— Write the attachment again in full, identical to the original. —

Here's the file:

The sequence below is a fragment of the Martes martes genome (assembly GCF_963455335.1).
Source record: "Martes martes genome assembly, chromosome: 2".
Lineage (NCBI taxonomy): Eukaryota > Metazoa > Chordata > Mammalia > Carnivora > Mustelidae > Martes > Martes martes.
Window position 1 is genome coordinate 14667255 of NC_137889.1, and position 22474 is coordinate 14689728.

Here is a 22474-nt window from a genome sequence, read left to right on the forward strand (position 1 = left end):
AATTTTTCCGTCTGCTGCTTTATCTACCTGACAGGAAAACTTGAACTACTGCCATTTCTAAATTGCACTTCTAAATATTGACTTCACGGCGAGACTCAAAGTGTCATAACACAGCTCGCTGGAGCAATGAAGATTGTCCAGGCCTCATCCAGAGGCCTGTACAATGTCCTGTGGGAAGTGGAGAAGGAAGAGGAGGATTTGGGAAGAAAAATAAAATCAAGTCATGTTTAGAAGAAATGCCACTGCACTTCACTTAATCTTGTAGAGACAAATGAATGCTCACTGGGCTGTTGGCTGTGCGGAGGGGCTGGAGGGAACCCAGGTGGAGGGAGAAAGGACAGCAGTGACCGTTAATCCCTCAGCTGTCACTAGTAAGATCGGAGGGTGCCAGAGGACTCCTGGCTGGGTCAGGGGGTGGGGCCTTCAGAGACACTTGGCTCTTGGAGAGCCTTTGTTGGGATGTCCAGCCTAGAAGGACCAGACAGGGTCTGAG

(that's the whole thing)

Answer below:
The sequence below is a fragment of the Martes martes genome (assembly GCF_963455335.1).
Source record: "Martes martes genome assembly, chromosome: 2".
Lineage (NCBI taxonomy): Eukaryota > Metazoa > Chordata > Mammalia > Carnivora > Mustelidae > Martes > Martes martes.
Window position 1 is genome coordinate 14667255 of NC_137889.1, and position 22474 is coordinate 14689728.

Here is a 22474-nt window from a genome sequence, read left to right on the forward strand (position 1 = left end):
AATTTTTCCGTCTGCTGCTTTATCTACCTGACAGGAAAACTTGAACTACTGCCATTTCTAAATTGCACTTCTAAATATTGACTTCACGGCGAGACTCAAAGTGTCATAACACAGCTCGCTGGAGCAATGAAGATTGTCCAGGCCTCATCCAGAGGCCTGTACAATGTCCTGTGGGAAGTGGAGAAGGAAGAGGAGGATTTGGGAAGAAAAATAAAATCAAGTCATGTTTAGAAGAAATGCCACTGCACTTCACTTAATCTTGTAGAGACAAATGAATGCTCACTGGGCTGTTGGCTGTGCGGAGGGGCTGGAGGGAACCCAGGTGGAGGGAGAAAGGACAGCAGTGACCGTTAATCCCTCAGCTGTCACTAGTAAGATCGGAGGGTGCCAGAGGACTCCTGGCTGGGTCAGGGGGTGGGGCCTTCAGAGACACTTGGCTCTTGGAGAGCCTTTGTTGGGATGTCCAGCCTAGAAGGACCAGACAGGGTCTGAG